A recent surprise caught the attention of the DevOps community. On August 10, 2023, HashiCorp decided to pivot from Terraform’s nine-year-long open-source journey under the MPL v2 license to the non-open-source BSL v1.1 license. As passionate and long-term users of Terraform, this move raised some eyebrows at CMPSOARES.
Why Open-Source Matters in the Terraform Universe
Open source is more than just a licensing framework; it’s a philosophy. When Terraform was launched under the Mozilla Public License (MPL) v2.0, the promise was clear: freedom in usage, modifications, and distribution. It’s what made companies like ours dive deep into its adoption, contribute actively, and benefit from its expansive ecosystem. Think of it as a virtuous cycle. Open-source licensing meant more corporate adoption. This meant more developers engaging with the tool, contributing fixes, new features, and additional tools. It’s precisely this cycle that solidified Terraform’s position as a leading infrastructure as code (IaC) tool. Would we have been as committed if Terraform wasn’t open-source? Probably not.
Understanding the BSL Switch
HashiCorp’s decision to switch to BSL v1.1 wasn’t made lightly. They’ve been threading a tightrope: giving away fantastic, free, open-source software while keeping their business sustainable. Finding a middle ground between what to commercialize and what to stay open-source is challenging. Before this change, it seemed like they had struck a perfect balance. Most functionalities were open source, and certain features were exclusive to their commercial offerings, like Terraform Cloud and Terraform Enterprise. However, the recent shift has the potential to disturb this equilibrium.
The Caveats of the BSL License
The BSL license, while permissive in many ways, has a specific catch: it restricts usage if a product competes with HashiCorp or Terraform is embedded within that product. While these conditions might seem straightforward, they’re ambiguous in practical scenarios. What exactly constitutes competition? What does “embedding” mean? These grey areas can pose many questions for businesses like ours that heavily rely on the tool. Moreover, there’s an overarching concern: the unpredictable nature of the BSL license, with HashiCorp reserving the right to alter decisions or definitions, potentially jeopardizing our and many other businesses operations.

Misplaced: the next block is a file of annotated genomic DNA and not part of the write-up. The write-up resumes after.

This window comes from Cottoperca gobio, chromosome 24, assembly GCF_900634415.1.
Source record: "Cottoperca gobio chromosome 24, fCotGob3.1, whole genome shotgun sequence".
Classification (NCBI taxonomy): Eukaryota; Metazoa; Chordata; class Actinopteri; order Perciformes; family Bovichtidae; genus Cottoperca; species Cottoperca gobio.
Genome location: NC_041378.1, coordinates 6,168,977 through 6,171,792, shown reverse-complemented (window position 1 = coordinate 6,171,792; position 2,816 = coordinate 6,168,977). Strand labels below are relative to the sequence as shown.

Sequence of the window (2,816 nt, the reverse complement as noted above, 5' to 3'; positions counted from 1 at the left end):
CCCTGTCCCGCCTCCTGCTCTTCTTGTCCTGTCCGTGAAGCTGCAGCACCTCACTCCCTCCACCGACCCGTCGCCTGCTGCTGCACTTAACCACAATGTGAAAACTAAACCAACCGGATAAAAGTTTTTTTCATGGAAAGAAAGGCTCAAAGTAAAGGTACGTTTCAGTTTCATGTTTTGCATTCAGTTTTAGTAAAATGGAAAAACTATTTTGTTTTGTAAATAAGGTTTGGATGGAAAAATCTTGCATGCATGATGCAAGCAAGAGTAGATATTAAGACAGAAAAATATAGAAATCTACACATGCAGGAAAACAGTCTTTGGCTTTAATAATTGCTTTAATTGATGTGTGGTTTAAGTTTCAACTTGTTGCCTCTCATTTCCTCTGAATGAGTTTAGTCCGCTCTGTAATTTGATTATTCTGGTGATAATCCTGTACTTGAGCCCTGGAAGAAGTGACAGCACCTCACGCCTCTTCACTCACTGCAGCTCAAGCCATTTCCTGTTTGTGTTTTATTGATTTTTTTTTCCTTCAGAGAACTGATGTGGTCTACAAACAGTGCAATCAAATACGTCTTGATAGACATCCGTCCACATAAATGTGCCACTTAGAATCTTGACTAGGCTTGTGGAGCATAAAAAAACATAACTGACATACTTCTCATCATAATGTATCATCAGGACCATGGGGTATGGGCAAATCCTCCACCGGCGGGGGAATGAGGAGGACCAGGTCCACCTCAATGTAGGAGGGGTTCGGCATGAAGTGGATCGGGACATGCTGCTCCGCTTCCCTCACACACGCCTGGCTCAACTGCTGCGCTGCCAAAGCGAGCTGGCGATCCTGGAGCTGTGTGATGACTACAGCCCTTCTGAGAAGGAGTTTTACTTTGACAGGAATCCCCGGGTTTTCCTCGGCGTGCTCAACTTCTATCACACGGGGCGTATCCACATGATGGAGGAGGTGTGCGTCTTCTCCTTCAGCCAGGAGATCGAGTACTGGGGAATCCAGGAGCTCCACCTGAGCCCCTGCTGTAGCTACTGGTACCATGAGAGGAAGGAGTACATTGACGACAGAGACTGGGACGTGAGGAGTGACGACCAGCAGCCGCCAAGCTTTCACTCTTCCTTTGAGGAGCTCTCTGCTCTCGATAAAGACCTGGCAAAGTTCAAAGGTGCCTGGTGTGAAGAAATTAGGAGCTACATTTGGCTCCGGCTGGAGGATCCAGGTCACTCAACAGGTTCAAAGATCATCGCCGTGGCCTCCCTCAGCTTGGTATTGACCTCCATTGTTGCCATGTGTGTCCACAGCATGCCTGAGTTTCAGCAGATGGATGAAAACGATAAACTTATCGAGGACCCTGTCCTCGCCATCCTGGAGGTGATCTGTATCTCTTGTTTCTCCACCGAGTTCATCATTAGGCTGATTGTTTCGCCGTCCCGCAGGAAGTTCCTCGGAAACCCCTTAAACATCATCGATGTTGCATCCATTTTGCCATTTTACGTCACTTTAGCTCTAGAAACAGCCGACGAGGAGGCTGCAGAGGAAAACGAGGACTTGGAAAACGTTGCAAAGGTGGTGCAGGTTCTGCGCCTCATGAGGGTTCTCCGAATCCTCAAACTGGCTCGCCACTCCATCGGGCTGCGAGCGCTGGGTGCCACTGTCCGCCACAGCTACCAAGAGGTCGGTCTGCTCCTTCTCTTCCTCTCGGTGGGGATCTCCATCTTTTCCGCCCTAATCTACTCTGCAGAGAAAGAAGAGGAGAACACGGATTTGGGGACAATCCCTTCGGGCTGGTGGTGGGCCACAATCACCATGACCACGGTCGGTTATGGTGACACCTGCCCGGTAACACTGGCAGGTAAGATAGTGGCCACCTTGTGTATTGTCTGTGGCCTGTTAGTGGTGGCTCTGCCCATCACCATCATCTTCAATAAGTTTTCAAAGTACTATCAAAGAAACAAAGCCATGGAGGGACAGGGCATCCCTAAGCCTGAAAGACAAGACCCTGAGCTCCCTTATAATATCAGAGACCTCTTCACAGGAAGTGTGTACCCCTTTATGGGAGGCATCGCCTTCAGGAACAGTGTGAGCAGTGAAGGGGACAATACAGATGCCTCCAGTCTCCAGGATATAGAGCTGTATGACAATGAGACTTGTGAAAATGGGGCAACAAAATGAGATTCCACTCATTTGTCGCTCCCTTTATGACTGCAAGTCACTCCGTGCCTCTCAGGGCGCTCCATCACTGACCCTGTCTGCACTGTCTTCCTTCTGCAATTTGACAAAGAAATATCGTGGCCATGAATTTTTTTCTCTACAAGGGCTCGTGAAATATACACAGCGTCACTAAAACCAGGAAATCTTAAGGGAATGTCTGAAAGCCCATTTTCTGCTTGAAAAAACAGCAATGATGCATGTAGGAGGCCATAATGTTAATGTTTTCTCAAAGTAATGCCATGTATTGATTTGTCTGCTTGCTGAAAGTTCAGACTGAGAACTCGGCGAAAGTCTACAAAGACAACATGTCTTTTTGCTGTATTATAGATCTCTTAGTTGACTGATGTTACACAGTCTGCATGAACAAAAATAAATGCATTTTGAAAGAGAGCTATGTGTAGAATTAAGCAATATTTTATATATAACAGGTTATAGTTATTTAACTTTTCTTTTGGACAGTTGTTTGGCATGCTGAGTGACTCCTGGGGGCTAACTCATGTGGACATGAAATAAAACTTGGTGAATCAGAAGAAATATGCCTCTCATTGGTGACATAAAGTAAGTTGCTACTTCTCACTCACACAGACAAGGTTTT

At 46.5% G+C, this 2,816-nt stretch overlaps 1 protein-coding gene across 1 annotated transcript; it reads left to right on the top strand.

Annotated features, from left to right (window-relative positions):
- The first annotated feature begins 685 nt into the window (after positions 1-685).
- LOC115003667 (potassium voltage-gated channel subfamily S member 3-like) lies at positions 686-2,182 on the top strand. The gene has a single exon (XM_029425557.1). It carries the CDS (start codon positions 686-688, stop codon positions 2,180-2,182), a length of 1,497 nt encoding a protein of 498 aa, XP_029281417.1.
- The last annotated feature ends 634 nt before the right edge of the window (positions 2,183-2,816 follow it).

In light of these concerns, the OpenTF initiative stands as a beacon. It’s a pledge to ensure Terraform remains open-source for good. The approach is straightforward:
- Appeal to HashiCorp: Request them to revert Terraform to its original open-source license.
- Ready to Fork: If HashiCorp remains steadfast, the community, including us at CMPSOARES, is prepared to fork Terraform and maintain an open-source version.
Our Stand and Offer
At CMPSOARES, Lda., while we continue to be vivid users of Terraform, we are ready to embrace open-source Terraform, whether through HashiCorp reverting its decision or the OpenTF initiative. Our commitment to open-source is unwavering, and we assure all our partners that we’ll continue supporting Terraform. Furthermore, recognizing the potential challenges this switch might cause, we’re also poised to provide services assisting businesses in transitioning from Terraform to OpenTF. Please reach out if you’re facing challenges or uncertainties due to this switch.
Lend Your Voice
If you, like us, believe in the open-source ethos and feel Terraform should stay true to its origins, join us in supporting the OpenTF initiative. For more details and to join the movement, visit OpenTF. Let’s shape the future of Terraform together!